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Need a Confidence Boost? Your Retirement Plan Can Help

Good news! Post-recession, people are more confidant than ever about their finances – but you’d better have a pension, 401(k), or IRA.

If you want to feel confident about your ability to afford a retirement plan, you had best read this.

That’s been a constant in looking at people who are both approaching and already in retirement, but the 25th annual survey from the Employee Benefit Research Institute in Washington, D.C. shows that both workers and retirees are more confident about their capability to afford retirement than they have been in recent years (looking at you, Great Recession). The one caveat is that even though more people feel that way, there are still plenty who aren’t taking enough steps to accomplish their goals.

The survey shows a rebound in confidence levels that dipped to record lows between 2009 and 2013 in the aftermath of the Great Recession. Only 14 percent of households with a 401(k) or an IRA aren’t confident about having enough money in retirement, says Jack VanDerhei, the institute’s research director and co-author of the report. That is in contrast to 44 percent of workers without a retirement plan who aren’t confident at all.

“Those without a retirement plan seem to understand they are likely to have difficulties accumulating adequate financial resources for retirement,” VanDerhei says.

The latest numbers show that confidence levels of workers increased to 22 percent in 2015, up from 13 percent in 2013 and 18 percent in 2014. Another 36 percent are somewhat confident, the survey says.
That contrasts to 24 percent who aren’t confident, which is similar to levels in 2013 and 2014, officials say.

Of those with a retirement plan, who seem to be taking retirement seriously, 37 percent say they’re confident in their ability to pay for expenses, up from 25 percent in 2013. When it comes to medical expenses, 18 percent say they’re confident now, up from 12 percent in 2011. Some 14 percent are confident about paying for long-term care, up from 9 percent in 2011.

“After reaching the low point a couple of years ago, the level of people who are very confident in paying for their retirement expenses has increased,” says Craig Copeland, a senior research associate and co-author of the report. “It has doubled since 2013. They’re more comfortable because they have more money. The stock market has been good the last couple of years, their job has been steady. Certainly, those with retirement plans are optimistic. They have the resources and look like they have figured out the first steps of what they need in retirement. But even among those people that have a plan, there’s still work to be done. Their savings [might] still not be at the level they need to have a comfortable retirement financially.”

Still, these baby boomers’ retirement strategy contrasts with those who don’t have a retirement plan at all, have little in savings, and don’t appear to be doing much about it. Only 23 percent of those without a plan have done calculations to determine what they need in retirement.

“They’re not feeling the optimism because the stock market and economy is not affecting them,” Copeland says. “They’re still without a plan and still haven’t prepared for retirement, so they don’t have a lot to look forward to in retirement.”

Some 64 percent of those without a pension, IRA or 401(k) have saved less than $1,000, and many of those realize that they’re going to have to work longer than planned and rely on Social Security for a lot of their income.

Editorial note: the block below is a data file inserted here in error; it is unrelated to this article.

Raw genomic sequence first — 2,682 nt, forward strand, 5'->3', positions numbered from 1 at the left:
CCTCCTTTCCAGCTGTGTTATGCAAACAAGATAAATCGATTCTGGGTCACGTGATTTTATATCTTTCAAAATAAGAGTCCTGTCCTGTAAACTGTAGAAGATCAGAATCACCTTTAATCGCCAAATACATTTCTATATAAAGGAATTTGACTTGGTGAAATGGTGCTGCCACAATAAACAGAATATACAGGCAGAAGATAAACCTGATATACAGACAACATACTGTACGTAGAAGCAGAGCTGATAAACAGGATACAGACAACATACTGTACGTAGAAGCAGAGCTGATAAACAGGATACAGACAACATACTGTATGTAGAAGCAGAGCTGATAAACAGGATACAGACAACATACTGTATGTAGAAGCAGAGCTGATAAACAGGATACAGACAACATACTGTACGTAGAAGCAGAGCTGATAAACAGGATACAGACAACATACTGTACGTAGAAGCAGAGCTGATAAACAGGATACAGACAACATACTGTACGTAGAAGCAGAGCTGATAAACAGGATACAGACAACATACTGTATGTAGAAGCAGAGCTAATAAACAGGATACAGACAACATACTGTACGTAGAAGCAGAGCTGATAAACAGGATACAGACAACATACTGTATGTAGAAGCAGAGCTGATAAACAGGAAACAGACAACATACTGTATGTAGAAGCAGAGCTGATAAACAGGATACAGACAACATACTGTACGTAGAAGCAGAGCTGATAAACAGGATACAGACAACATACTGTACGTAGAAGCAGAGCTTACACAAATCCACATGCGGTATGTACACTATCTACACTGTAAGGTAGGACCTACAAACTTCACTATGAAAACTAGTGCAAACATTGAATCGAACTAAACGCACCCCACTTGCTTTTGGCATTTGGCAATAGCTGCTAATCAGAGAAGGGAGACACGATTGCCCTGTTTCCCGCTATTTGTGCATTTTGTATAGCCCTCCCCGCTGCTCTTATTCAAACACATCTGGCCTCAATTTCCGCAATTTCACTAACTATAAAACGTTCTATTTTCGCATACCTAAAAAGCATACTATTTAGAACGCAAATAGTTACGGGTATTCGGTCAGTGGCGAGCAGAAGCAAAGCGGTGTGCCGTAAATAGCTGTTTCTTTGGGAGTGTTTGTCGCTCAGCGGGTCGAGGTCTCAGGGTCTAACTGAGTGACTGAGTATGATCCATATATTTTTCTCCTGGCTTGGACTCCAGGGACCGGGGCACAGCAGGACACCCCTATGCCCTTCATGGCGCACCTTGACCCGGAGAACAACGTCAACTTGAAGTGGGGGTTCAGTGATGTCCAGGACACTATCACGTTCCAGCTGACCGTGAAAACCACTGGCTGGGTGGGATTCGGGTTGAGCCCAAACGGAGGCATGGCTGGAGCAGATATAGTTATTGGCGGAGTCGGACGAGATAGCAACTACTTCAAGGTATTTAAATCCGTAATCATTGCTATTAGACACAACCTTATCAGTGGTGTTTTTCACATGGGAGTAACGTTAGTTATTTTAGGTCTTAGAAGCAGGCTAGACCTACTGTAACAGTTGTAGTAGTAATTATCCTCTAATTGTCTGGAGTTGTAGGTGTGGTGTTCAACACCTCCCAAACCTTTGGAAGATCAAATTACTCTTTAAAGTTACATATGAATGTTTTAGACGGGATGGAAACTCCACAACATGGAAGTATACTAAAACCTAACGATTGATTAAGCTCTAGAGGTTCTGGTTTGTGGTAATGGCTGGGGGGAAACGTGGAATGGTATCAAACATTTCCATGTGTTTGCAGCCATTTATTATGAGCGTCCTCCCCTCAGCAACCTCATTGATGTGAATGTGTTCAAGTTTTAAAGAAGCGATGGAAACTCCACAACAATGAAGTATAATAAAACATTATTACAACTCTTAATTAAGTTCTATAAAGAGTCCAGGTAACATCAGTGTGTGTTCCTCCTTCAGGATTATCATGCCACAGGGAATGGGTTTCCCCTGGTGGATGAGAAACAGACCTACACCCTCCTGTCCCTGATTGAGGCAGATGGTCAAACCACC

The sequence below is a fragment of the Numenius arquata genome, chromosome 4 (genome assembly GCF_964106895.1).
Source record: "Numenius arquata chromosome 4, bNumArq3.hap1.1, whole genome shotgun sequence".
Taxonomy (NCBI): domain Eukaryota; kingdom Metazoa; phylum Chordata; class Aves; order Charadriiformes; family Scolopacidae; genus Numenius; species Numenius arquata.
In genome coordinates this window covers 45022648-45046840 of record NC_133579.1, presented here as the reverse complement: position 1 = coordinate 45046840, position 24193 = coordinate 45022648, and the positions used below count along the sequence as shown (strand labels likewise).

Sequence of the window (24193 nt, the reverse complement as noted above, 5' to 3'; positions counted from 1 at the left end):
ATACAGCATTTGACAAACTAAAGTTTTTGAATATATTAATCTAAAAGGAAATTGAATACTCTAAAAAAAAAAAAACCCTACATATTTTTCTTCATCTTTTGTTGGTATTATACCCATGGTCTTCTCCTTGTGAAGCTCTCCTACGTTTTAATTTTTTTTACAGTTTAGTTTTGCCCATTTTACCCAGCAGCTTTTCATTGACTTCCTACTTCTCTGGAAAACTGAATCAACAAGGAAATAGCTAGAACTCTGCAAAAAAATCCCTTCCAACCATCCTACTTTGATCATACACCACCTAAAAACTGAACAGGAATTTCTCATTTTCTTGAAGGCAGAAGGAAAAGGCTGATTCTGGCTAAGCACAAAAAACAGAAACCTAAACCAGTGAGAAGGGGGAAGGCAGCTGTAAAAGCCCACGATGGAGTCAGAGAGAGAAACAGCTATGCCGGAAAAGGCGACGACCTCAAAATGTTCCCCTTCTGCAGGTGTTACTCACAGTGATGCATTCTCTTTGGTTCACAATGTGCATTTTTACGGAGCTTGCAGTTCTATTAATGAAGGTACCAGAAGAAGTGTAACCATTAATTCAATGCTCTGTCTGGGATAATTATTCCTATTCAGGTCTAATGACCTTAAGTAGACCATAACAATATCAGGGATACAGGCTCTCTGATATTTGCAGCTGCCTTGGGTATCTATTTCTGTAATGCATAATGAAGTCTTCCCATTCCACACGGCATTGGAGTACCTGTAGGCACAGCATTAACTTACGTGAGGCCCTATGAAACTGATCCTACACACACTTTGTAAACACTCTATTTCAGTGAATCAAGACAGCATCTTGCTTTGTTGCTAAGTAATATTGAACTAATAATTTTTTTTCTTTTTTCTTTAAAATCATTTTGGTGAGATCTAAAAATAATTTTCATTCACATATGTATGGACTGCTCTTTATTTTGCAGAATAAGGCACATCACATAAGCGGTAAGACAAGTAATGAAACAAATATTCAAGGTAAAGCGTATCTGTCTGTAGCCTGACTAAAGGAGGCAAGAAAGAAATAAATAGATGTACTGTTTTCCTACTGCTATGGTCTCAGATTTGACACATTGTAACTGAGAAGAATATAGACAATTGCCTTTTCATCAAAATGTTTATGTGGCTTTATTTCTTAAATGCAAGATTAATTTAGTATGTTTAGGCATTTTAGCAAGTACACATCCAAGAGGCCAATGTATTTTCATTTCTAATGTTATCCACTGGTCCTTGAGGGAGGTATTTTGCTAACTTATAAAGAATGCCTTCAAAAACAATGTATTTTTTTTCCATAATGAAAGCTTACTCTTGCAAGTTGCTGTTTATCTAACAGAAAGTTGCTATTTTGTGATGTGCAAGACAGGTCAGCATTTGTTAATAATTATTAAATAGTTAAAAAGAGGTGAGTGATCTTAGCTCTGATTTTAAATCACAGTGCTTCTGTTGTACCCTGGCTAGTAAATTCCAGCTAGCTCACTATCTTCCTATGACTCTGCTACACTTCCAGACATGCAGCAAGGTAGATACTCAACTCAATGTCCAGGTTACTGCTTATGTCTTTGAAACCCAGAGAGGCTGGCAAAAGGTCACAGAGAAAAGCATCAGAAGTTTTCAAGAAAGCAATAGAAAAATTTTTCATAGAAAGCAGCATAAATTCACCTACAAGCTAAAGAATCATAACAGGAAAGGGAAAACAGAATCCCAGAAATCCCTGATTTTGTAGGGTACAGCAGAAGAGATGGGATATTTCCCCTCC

“Workers still expect to work longer to make up for any savings shortfalls,” Copeland says. “However, many retirees continue to report that they retired before they expected to due to an illness or disability, needing to care for others, or because of a change at their job. Consequently, relying on working longer is not a solid strategy for retirement preparedness. It is really going to be a tough situation for those people come their retirement.”

For those who say they can’t save enough, 50 percent cited day-to-day expenses for the reason, even though some 69 percent say they could save at least $25 a week more than they currently do for retirement.

Among those who say they have a pension, IRA or 401(k), some 35 percent say they have at least $100,000 in it.

Savings for retirement goes up with age by a significant amount, but whether it will be enough will be answered, Copeland says. If you go back to 1995, just over 60 percent of those 55 and over had saved for retirement and now it’s 78 percent, he says.

“The younger ones aren’t coming along as fast,” he says. “As it gets more pressing, people are taking more of an initiative than they were 20 years ago.”

Retirees, who tend to be more confident than workers, are also feeling good about their prospects, with 37 percent expressing confidence to have a secure retirement, up from 18 percent in 2013 and 27 percent in 2014.

What’s gotten better since the aftermath of the Great Recession for both retirees and workers is that debt levels have fallen. Some 51 percent of workers say they have a problem with their debt levels, down from 58 percent in 2014. Among retirees, the debt concern has fallen to 31 percent, down from 44 percent in 2014.

“It’s significant that fewer people report having a problem with debt than in the past few years,” says Mathew Greenwald of Greenwald & Associates, a market research firm that conducted the survey. “This could indicate progress in addressing this issue and suggests there’s more emphasis on debt reduction than on saving for retirement.”

Tell us below what your retirement plans are. Have you put your future in a good place?

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